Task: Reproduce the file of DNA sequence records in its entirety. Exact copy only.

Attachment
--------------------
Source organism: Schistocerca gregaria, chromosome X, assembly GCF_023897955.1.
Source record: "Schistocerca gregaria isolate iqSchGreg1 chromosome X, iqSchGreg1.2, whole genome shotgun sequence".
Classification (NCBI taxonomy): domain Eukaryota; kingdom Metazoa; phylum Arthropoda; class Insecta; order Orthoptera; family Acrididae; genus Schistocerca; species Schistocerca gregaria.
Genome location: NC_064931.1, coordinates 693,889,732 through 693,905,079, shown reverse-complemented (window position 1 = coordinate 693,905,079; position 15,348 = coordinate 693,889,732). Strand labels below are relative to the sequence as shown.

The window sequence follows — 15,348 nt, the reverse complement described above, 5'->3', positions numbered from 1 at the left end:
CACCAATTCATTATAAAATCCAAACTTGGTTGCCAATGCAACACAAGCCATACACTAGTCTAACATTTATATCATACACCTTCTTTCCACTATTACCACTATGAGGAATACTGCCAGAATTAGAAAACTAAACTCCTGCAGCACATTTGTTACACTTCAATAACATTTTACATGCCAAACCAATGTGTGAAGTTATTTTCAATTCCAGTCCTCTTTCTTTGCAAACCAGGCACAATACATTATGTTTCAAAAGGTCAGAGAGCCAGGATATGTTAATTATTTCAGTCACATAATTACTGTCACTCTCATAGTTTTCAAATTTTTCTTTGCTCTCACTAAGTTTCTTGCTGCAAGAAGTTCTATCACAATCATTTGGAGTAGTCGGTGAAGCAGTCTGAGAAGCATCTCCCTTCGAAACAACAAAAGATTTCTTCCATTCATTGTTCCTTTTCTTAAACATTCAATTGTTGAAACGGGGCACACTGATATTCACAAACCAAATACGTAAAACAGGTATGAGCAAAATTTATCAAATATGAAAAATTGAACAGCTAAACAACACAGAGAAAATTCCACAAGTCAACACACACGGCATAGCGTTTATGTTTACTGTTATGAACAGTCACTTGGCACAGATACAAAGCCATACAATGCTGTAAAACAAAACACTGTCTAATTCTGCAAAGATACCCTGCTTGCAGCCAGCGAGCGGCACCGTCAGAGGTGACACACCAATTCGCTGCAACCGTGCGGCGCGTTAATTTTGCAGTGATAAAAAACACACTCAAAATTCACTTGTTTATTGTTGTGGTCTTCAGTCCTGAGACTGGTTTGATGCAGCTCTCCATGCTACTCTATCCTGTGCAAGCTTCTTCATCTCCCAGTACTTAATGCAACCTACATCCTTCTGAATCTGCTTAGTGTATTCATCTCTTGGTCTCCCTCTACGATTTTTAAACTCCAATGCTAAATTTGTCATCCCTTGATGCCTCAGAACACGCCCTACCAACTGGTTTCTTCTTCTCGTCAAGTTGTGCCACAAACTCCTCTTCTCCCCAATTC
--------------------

Source organism: Schistocerca gregaria, chromosome X, assembly GCF_023897955.1.
Source record: "Schistocerca gregaria isolate iqSchGreg1 chromosome X, iqSchGreg1.2, whole genome shotgun sequence".
Classification (NCBI taxonomy): domain Eukaryota; kingdom Metazoa; phylum Arthropoda; class Insecta; order Orthoptera; family Acrididae; genus Schistocerca; species Schistocerca gregaria.
Genome location: NC_064931.1, coordinates 693,889,732 through 693,905,079, shown reverse-complemented (window position 1 = coordinate 693,905,079; position 15,348 = coordinate 693,889,732). Strand labels below are relative to the sequence as shown.

The window sequence follows — 15,348 nt, the reverse complement described above, 5'->3', positions numbered from 1 at the left end:
CACCAATTCATTATAAAATCCAAACTTGGTTGCCAATGCAACACAAGCCATACACTAGTCTAACATTTATATCATACACCTTCTTTCCACTATTACCACTATGAGGAATACTGCCAGAATTAGAAAACTAAACTCCTGCAGCACATTTGTTACACTTCAATAACATTTTACATGCCAAACCAATGTGTGAAGTTATTTTCAATTCCAGTCCTCTTTCTTTGCAAACCAGGCACAATACATTATGTTTCAAAAGGTCAGAGAGCCAGGATATGTTAATTATTTCAGTCACATAATTACTGTCACTCTCATAGTTTTCAAATTTTTCTTTGCTCTCACTAAGTTTCTTGCTGCAAGAAGTTCTATCACAATCATTTGGAGTAGTCGGTGAAGCAGTCTGAGAAGCATCTCCCTTCGAAACAACAAAAGATTTCTTCCATTCATTGTTCCTTTTCTTAAACATTCAATTGTTGAAACGGGGCACACTGATATTCACAAACCAAATACGTAAAACAGGTATGAGCAAAATTTATCAAATATGAAAAATTGAACAGCTAAACAACACAGAGAAAATTCCACAAGTCAACACACACGGCATAGCGTTTATGTTTACTGTTATGAACAGTCACTTGGCACAGATACAAAGCCATACAATGCTGTAAAACAAAACACTGTCTAATTCTGCAAAGATACCCTGCTTGCAGCCAGCGAGCGGCACCGTCAGAGGTGACACACCAATTCGCTGCAACCGTGCGGCGCGTTAATTTTGCAGTGATAAAAAACACACTCAAAATTCACTTGTTTATTGTTGTGGTCTTCAGTCCTGAGACTGGTTTGATGCAGCTCTCCATGCTACTCTATCCTGTGCAAGCTTCTTCATCTCCCAGTACTTAATGCAACCTACATCCTTCTGAATCTGCTTAGTGTATTCATCTCTTGGTCTCCCTCTACGATTTTTAAACTCCAATGCTAAATTTGTCATCCCTTGATGCCTCAGAACACGCCCTACCAACTGGTTTCTTCTTCTCGTCAAGTTGTGCCACAAACTCCTCTTCTCCCCAATTC